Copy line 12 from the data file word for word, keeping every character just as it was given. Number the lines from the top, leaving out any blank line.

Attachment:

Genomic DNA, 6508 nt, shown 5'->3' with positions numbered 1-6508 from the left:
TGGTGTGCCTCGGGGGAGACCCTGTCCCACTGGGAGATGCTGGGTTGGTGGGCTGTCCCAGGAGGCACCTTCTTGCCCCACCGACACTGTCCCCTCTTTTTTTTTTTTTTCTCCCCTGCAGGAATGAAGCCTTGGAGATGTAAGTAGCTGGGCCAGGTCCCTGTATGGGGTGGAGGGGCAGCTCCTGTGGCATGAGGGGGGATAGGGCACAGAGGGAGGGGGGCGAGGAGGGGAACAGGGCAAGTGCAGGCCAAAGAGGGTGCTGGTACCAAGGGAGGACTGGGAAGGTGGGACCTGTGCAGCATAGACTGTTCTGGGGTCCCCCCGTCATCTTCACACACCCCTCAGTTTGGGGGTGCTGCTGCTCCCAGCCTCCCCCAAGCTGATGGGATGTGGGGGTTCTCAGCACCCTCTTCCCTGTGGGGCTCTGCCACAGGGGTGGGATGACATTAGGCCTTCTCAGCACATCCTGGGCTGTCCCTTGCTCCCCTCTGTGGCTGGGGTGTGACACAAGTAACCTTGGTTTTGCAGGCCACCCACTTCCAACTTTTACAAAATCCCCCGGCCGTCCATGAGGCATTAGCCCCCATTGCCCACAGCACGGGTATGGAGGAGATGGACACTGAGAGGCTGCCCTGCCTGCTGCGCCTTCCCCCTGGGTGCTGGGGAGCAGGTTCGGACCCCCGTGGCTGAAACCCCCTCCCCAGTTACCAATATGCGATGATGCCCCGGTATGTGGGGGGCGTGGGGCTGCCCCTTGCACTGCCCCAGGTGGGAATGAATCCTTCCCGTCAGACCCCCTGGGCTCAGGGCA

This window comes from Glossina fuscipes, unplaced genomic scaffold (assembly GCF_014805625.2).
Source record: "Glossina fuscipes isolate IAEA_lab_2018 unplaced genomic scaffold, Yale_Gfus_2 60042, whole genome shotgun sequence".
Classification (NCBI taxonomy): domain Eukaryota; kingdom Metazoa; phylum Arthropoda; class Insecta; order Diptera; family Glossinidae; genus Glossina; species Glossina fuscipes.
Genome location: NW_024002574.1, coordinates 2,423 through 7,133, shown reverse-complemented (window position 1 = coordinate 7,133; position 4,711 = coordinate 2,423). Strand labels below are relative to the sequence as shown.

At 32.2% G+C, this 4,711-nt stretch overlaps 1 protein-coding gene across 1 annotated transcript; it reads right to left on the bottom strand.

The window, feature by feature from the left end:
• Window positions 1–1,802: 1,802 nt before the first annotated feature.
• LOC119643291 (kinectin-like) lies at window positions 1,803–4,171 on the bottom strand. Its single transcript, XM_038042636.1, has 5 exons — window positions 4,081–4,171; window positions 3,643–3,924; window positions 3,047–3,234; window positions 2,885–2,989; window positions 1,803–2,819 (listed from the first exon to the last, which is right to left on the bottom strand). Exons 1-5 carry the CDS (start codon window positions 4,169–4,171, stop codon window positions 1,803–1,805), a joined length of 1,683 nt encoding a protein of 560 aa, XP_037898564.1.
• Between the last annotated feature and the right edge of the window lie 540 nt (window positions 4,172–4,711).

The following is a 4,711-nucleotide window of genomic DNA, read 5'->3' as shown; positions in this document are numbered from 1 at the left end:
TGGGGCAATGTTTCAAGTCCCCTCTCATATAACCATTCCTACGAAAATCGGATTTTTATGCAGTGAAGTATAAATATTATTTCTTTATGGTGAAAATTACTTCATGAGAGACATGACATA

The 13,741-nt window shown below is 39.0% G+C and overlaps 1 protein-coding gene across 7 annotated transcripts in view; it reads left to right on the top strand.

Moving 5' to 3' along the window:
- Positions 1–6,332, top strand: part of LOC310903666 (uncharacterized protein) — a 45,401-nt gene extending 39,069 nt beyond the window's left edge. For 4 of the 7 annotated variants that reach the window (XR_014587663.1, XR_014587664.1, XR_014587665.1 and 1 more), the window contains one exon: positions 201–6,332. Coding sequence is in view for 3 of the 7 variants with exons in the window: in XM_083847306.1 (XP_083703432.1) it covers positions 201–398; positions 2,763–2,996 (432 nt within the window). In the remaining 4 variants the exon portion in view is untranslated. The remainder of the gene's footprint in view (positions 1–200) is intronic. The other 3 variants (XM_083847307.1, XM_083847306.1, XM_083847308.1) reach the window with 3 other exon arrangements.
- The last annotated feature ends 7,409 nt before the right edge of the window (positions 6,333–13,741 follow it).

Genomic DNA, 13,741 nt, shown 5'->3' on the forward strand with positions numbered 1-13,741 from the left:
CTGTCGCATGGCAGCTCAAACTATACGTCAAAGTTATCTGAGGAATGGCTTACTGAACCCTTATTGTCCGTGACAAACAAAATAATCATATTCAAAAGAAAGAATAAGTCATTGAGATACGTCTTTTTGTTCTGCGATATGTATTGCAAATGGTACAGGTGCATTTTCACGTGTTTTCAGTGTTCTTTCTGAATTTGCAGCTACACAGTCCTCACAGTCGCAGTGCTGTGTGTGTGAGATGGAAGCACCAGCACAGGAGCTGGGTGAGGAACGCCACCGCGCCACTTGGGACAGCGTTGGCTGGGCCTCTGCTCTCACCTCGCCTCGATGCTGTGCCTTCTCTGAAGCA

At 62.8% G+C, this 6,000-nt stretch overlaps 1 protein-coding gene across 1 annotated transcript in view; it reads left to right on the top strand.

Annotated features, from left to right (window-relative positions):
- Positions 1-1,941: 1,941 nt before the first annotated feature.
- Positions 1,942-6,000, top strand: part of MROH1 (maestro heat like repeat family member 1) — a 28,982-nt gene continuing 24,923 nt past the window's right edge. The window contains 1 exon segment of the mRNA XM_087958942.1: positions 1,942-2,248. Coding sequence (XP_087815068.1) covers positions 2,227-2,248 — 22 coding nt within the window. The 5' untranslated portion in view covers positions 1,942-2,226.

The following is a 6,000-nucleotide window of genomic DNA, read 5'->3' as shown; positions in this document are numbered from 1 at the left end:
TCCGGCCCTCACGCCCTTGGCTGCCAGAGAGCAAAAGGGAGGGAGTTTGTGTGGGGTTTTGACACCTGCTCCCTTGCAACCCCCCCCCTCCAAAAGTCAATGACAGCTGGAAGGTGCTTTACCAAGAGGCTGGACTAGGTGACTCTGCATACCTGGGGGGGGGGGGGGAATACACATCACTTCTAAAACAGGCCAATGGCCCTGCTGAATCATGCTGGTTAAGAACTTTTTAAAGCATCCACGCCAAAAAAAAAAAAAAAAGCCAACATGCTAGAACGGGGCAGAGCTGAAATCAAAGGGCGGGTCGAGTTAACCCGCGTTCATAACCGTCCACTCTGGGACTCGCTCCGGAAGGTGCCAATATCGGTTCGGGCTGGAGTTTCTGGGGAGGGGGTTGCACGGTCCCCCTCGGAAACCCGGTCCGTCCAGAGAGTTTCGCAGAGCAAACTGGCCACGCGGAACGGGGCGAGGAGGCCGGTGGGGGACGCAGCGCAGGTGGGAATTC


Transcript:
The following is a 4,711-nucleotide window of genomic DNA, read 5'->3' as shown; positions in this document are numbered from 1 at the left end: